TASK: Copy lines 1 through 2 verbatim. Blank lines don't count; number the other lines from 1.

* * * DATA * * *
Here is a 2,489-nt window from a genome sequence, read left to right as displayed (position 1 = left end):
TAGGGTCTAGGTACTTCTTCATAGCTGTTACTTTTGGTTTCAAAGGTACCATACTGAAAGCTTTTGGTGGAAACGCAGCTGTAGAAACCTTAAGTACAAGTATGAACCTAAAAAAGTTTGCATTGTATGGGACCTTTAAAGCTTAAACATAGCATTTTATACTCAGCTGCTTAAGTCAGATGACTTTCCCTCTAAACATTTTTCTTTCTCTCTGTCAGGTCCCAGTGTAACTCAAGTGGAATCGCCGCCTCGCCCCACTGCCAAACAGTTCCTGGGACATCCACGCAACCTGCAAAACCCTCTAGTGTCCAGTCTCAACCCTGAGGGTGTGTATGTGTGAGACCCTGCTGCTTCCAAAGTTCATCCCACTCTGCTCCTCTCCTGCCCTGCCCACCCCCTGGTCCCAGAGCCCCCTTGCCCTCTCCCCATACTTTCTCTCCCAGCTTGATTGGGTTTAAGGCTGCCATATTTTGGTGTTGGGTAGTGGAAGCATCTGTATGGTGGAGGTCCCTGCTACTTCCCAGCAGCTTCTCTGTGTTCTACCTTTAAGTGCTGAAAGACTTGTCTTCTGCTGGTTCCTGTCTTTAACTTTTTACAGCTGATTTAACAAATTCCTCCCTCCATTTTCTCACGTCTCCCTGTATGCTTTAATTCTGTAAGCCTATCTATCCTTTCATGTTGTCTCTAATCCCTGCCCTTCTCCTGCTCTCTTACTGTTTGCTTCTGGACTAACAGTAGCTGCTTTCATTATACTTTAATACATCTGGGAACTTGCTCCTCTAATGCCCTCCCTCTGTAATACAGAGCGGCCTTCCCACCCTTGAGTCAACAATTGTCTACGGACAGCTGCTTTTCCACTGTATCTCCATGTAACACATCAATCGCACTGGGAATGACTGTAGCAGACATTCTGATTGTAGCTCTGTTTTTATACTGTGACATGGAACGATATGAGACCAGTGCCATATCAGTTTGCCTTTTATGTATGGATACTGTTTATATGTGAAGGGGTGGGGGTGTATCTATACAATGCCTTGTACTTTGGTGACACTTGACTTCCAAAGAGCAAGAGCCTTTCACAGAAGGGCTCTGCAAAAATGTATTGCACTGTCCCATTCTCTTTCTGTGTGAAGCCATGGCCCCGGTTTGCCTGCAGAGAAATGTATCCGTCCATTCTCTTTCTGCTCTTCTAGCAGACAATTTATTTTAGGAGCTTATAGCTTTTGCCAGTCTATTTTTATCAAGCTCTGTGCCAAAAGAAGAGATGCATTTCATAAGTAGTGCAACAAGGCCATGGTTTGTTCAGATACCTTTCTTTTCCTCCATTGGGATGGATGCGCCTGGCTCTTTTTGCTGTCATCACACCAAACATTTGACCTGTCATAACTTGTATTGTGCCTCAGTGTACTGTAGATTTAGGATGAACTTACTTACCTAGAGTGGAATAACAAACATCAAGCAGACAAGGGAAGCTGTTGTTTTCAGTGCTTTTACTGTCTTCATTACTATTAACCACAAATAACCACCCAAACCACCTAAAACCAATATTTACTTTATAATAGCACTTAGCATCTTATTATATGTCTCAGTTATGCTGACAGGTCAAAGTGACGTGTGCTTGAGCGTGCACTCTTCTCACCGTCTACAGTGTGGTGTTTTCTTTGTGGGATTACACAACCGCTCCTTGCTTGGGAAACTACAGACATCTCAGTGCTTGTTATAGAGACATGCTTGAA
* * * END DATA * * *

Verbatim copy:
Here is a 2,489-nt window from a genome sequence, read left to right as displayed (position 1 = left end):
TAGGGTCTAGGTACTTCTTCATAGCTGTTACTTTTGGTTTCAAAGGTACCATACTGAAAGCTTTTGGTGGAAACGCAGCTGTAGAAACCTTAAGTACAAGTATGAACCTAAAAAAGTTTGCATTGTATGGGACCTTTAAAGCTTAAACATAGCATTTTATACTCAGCTGCTTAAGTCAGATGACTTTCCCTCTAAACATTTTTCTTTCTCTCTGTCAGGTCCCAGTGTAACTCAAGTGGAATCGCCGCCTCGCCCCACTGCCAAACAGTTCCTGGGACATCCACGCAACCTGCAAAACCCTCTAGTGTCCAGTCTCAACCCTGAGGGTGTGTATGTGTGAGACCCTGCTGCTTCCAAAGTTCATCCCACTCTGCTCCTCTCCTGCCCTGCCCACCCCCTGGTCCCAGAGCCCCCTTGCCCTCTCCCCATACTTTCTCTCCCAGCTTGATTGGGTTTAAGGCTGCCATATTTTGGTGTTGGGTAGTGGAAGCATCTGTATGGTGGAGGTCCCTGCTACTTCCCAGCAGCTTCTCTGTGTTCTACCTTTAAGTGCTGAAAGACTTGTCTTCTGCTGGTTCCTGTCTTTAACTTTTTACAGCTGATTTAACAAATTCCTCCCTCCATTTTCTCACGTCTCCCTGTATGCTTTAATTCTGTAAGCCTATCTATCCTTTCATGTTGTCTCTAATCCCTGCCCTTCTCCTGCTCTCTTACTGTTTGCTTCTGGACTAACAGTAGCTGCTTTCATTATACTTTAATACATCTGGGAACTTGCTCCTCTAATGCCCTCCCTCTGTAATACAGAGCGGCCTTCCCACCCTTGAGTCAACAATTGTCTACGGACAGCTGCTTTTCCACTGTATCTCCATGTAACACATCAATCGCACTGGGAATGACTGTAGCAGACATTCTGATTGTAGCTCTGTTTTTATACTGTGACATGGAACGATATGAGACCAGTGCCATATCAGTTTGCCTTTTATGTATGGATACTGTTTATATGTGAAGGGGTGGGGGTGTATCTATACAATGCCTTGTACTTTGGTGACACTTGACTTCCAAAGAGCAAGAGCCTTTCACAGAAGGGCTCTGCAAAAATGTATTGCACTGTCCCATTCTCTTTCTGTGTGAAGCCATGGCCCCGGTTTGCCTGCAGAGAAATGTATCCGTCCATTCTCTTTCTGCTCTTCTAGCAGACAATTTATTTTAGGAGCTTATAGCTTTTGCCAGTCTATTTTTATCAAGCTCTGTGCCAAAAGAAGAGATGCATTTCATAAGTAGTGCAACAAGGCCATGGTTTGTTCAGATACCTTTCTTTTCCTCCATTGGGATGGATGCGCCTGGCTCTTTTTGCTGTCATCACACCAAACATTTGACCTGTCATAACTTGTATTGTGCCTCAGTGTACTGTAGATTTAGGATGAACTTACTTACCTAGAGTGGAATAACAAACATCAAGCAGACAAGGGAAGCTGTTGTTTTCAGTGCTTTTACTGTCTTCATTACTATTAACCACAAATAACCACCCAAACCACCTAAAACCAATATTTACTTTATAATAGCACTTAGCATCTTATTATATGTCTCAGTTATGCTGACAGGTCAAAGTGACGTGTGCTTGAGCGTGCACTCTTCTCACCGTCTACAGTGTGGTGTTTTCTTTGTGGGATTACACAACCGCTCCTTGCTTGGGAAACTACAGACATCTCAGTGCTTGTTATAGAGACATGCTTGAA